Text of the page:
Reader, I urge you to allow this older woman to help guide you. Whether you choose to come out to anyone else (or even her initially) is completely a matter of personal opinion, but she seems to be insistently offering you a helping hand – why not follow her implied advice?

In regards to whether you should feel guilty, though, definitely not. No one can (or at least should) ever force you to come out of the closet. It’s a deeply personal decision and there is no rule anywhere that says you have to be out. Some people never come out, even to their family or friends! Certainly the more honest you are about yourself, the more self-confidence you will find, but if you are content to remain in the closet, you shouldn’t let anyone pressure you. It’s your life, and you’re the only person you need to make happy.

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I Can’t Stop Thinking About Her | We Answer Your Questions

We aim to get to the heart of your sex and relationship problems, so if you need advice, please contact us.

Q: I Can’t Stop Thinking About Her

Dear KitschMix,

A couple years ago, I met the most amazing woman who was openly gay. She was fun, funny, smart, stunning, and a great listener (I love to talk), and we just seemed to connect. The only problem was I was already living with my boyfriend of almost two years, and had never found myself attracted to another woman, nor had I ever considered myself gay.

Since she and I were both students, we had a similar schedule, worked together, studied together, and on our days off, we hung out and flirted crazily together. I knew this was wrong, but I did it anyway. Curiosity got the better of me I guess.

I thought of leaving my live-in boyfriend, but this decision was complicated. We had always gotten along great, I thought I was in love with him, and I’d never fallen for a woman before.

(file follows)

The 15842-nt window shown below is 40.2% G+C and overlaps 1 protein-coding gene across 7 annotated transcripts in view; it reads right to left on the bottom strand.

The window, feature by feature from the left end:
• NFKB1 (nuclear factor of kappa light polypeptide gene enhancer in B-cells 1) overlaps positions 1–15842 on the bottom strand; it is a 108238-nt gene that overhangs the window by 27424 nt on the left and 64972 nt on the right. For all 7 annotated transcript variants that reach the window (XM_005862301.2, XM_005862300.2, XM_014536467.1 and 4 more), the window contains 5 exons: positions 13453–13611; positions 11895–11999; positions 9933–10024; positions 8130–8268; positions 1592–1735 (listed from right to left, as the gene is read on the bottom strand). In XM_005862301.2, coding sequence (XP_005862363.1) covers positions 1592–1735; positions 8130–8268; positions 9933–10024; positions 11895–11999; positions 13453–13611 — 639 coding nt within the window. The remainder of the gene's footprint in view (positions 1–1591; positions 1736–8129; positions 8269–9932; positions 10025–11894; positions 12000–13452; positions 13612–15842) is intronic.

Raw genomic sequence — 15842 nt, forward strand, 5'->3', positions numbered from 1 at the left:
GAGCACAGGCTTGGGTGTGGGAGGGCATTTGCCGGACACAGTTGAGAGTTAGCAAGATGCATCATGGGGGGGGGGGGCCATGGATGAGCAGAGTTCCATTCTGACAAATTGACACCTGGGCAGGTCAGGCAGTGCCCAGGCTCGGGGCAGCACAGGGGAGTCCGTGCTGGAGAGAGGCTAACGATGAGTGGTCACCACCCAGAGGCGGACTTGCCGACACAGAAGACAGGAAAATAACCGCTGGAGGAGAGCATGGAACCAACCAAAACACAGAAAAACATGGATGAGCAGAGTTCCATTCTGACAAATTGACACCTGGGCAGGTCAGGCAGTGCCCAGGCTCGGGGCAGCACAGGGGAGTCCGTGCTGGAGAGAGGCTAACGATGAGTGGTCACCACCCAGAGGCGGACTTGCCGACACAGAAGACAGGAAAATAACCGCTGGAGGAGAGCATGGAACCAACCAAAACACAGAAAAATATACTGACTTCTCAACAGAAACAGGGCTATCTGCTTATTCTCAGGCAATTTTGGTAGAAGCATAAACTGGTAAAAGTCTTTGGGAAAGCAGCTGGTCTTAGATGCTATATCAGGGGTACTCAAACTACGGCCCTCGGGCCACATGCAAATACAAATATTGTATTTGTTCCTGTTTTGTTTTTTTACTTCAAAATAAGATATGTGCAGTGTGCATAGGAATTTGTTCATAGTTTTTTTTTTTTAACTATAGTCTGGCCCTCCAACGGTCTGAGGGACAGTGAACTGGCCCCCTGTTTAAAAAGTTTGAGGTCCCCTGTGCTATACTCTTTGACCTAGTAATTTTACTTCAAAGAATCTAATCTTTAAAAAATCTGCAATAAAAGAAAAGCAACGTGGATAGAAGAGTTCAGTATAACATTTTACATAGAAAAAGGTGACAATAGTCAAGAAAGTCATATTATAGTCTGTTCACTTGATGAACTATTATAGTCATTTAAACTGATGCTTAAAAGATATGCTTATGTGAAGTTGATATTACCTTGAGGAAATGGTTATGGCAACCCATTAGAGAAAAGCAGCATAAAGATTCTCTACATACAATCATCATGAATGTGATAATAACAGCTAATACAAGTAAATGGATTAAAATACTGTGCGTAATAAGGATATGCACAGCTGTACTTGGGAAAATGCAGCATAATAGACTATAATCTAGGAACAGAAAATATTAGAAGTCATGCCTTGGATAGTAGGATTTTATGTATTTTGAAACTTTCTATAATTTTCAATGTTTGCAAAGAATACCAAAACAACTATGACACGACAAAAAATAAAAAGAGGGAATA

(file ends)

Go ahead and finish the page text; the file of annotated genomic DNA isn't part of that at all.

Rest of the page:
A couple months went by, and my boyfriend proposed to me. I was anything but excited, but I said yes anyway.

I spent the following two years of the engagement trying to find a way out, but I feared that I would regret leaving him, and upset my family, so I struggled with the decision. I tried going to counselling, but I was never able to make the decision or admit my true feelings. In my head, I was sure I’d leave him when I found the “right time”. But as my (already postponed) wedding approached, I wondered if I was making a huge mistake.

I still saw my friend frequently, but nothing sexual happened between us, so I thought it was just a silly crush and tried to dismiss it. Push those thoughts to one side.

I’ve been married for two months now, and although she and I live in the same town, we don’t speak or see each other. I couldn’t face inviting her to my wedding,

She is now seeing another woman. But, so many things remind me of her, and I think about her from the moment I wake up until I fall asleep. To say that I miss her immensely is a huge understatement.

I do enjoy the time that I spend with my husband but we don’t connect on the same level as I did with her, and I’ve always known this. I want to move on and build a good life with the man I chose, but my heart aches every second of every day for her. She became my best friend.

So, will I ever be able to forget the love I left behind? How long will it take before it doesn’t hurt so much?

Reader, I’m about to drop an inconvenient answer for you: If you love this woman more than you love your husband (which it seems to me that you do), the pain is probably there to stay. Since the love is also tied into a curiosity, it can take even longer – we remain curious until we actually find the answer. It’s human nature.